Twelve Rules for Facial Expression

OLLIE JOHNSTON NOTES – “Twelve Rules for Facial Expression”

Walt Disney animator Ollie Johnston works on a drawing for “Jungle Book” in this August 1965 publicity photo released to Reuters on April 15, 2008. Johnston, the last of Walt Disney’s original team of animators, known as the Nine Old Men, has died at the age of 95 in Sequim, Washington, a Walt Disney Co spokesman said on Tuesday. REUTERS/Walt Disney Company/Handout (UNITED STATES). NO SALES. NO ARCHIVES. FOR EDITORIAL USE ONLY. NOT FOR SALE FOR MARKETING OR ADVERTISING CAMPAIGNS.
  1. Guidelines for showing the expression change:

(a) Avoid making a fast body move while changing the expression.
(b) Change your expression before or after the body move.
(c) Don’t lose the expression change in an active secondary action. Eg. clothing catching up with body move.

2. Don’t try to tell too much in one drawing. Work out the idea over a series of drawings.

3. Don’t let facial expressions conflict with dialogue: The idea behind the words should suggest expression.

4. Be sure you have the right staging to show all the expression in your scene to best advantage:

– Long Shot, medium shot, close-up.
– Straight-on, 3/4, Bird’s eye, + Worm’s eye views.

5. Have you the right expression to show what your character is thinking? Are all the parts of the head & face related to this one idea?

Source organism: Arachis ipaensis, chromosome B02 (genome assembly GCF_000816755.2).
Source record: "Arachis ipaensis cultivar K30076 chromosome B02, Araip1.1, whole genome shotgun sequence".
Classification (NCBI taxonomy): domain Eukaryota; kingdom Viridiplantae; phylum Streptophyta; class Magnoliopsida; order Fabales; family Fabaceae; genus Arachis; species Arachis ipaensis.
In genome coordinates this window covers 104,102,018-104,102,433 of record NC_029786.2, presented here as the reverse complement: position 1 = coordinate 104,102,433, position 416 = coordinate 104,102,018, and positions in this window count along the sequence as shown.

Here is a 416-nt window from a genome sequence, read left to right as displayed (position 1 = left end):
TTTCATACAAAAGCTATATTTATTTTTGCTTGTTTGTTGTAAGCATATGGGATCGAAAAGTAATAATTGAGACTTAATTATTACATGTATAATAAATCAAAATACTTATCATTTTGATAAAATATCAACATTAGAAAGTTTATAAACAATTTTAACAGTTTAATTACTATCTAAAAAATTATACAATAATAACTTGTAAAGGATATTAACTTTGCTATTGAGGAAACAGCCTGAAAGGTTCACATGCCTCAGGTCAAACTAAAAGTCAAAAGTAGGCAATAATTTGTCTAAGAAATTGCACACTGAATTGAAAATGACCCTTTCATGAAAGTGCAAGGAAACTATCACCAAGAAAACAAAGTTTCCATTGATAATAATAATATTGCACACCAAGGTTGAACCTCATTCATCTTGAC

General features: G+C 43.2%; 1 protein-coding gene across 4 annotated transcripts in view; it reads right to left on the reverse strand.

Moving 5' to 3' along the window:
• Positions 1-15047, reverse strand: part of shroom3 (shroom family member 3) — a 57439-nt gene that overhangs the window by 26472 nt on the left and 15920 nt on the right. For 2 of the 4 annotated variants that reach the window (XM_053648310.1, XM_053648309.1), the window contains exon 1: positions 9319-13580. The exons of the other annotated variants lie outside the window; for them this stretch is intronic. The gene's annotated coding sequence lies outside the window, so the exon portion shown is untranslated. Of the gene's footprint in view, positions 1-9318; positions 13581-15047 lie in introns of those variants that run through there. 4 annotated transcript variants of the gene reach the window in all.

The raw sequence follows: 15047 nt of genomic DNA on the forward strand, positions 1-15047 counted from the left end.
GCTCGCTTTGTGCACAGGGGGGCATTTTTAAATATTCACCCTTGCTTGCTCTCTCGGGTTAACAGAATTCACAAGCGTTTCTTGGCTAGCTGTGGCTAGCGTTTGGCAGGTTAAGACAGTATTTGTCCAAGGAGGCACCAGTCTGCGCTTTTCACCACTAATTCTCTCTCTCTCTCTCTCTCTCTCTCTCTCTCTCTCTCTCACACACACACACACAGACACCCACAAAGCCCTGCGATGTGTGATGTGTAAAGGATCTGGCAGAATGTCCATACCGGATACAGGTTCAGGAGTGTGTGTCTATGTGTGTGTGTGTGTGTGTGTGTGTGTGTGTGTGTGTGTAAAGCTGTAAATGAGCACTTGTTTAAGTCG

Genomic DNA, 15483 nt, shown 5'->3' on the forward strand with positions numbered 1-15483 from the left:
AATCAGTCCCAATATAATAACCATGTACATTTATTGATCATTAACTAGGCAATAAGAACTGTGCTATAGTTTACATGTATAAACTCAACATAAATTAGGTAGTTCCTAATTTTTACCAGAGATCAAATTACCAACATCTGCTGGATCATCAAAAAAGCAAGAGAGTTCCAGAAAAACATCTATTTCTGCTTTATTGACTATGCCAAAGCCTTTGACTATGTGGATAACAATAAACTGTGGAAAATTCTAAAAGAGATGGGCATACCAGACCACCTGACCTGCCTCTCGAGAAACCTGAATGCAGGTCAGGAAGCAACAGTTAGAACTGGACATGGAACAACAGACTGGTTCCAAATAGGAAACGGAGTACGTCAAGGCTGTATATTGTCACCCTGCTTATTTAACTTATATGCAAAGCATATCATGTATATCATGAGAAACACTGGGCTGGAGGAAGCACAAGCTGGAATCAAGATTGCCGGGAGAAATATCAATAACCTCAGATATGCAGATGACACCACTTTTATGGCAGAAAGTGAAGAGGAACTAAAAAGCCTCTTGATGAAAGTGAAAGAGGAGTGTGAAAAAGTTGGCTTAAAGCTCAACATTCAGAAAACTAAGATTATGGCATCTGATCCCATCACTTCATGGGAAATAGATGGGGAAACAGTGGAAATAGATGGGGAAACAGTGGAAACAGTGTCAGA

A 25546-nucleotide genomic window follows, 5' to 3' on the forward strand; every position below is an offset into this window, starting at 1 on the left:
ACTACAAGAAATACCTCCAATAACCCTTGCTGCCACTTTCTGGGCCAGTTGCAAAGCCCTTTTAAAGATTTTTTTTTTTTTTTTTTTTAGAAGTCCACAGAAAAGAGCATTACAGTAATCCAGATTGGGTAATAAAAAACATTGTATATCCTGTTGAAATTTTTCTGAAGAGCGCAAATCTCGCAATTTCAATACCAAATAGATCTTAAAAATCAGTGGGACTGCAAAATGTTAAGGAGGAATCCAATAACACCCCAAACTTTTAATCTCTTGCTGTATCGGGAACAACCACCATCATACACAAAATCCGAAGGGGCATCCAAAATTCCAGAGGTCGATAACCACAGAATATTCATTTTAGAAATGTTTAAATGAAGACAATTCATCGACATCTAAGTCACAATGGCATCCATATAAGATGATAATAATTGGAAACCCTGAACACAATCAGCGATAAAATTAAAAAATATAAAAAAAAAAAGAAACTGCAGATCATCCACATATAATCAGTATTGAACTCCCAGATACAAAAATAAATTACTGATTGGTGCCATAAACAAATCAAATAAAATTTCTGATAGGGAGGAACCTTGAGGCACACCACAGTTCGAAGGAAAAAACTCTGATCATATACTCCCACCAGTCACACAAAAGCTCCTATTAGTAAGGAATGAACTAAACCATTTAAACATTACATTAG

6. The expression of the idea behind the words must be captured throughout the whole body as well as in the face. But remember: that expression originates in the eyes.

7. It is the change of shape of the eyes that shows what the character is thinking, It is the thinking that gives the illusion of life.

8. Avoid looking up (worm’s eye view) for a frown unless it is a sinister domineering frown.

9. Don’t hide a smile with the head tilted down too far, or behind a big nose or mustache.

10. Eyes in close-up should move 3 FRS ahead of accent.

11. In a blink, eyes should close 3-4 FRS ahead of accent.

12. Always remember: in character animation, all the different parts of the character – head, eyes, mouth, body & limbs, clothing -start & stop at different times, & move at different rates. This means you, the animator, must separate spacing charts for the different parts -example, one for the eyes, one for the mouth, one for the eyebrows, etc – on keys. Bear in mind that key for one part may also be an in-between for another part: in other words, the starts & stops for different actions will overlap.

(Visited 402 times, 1 visits today)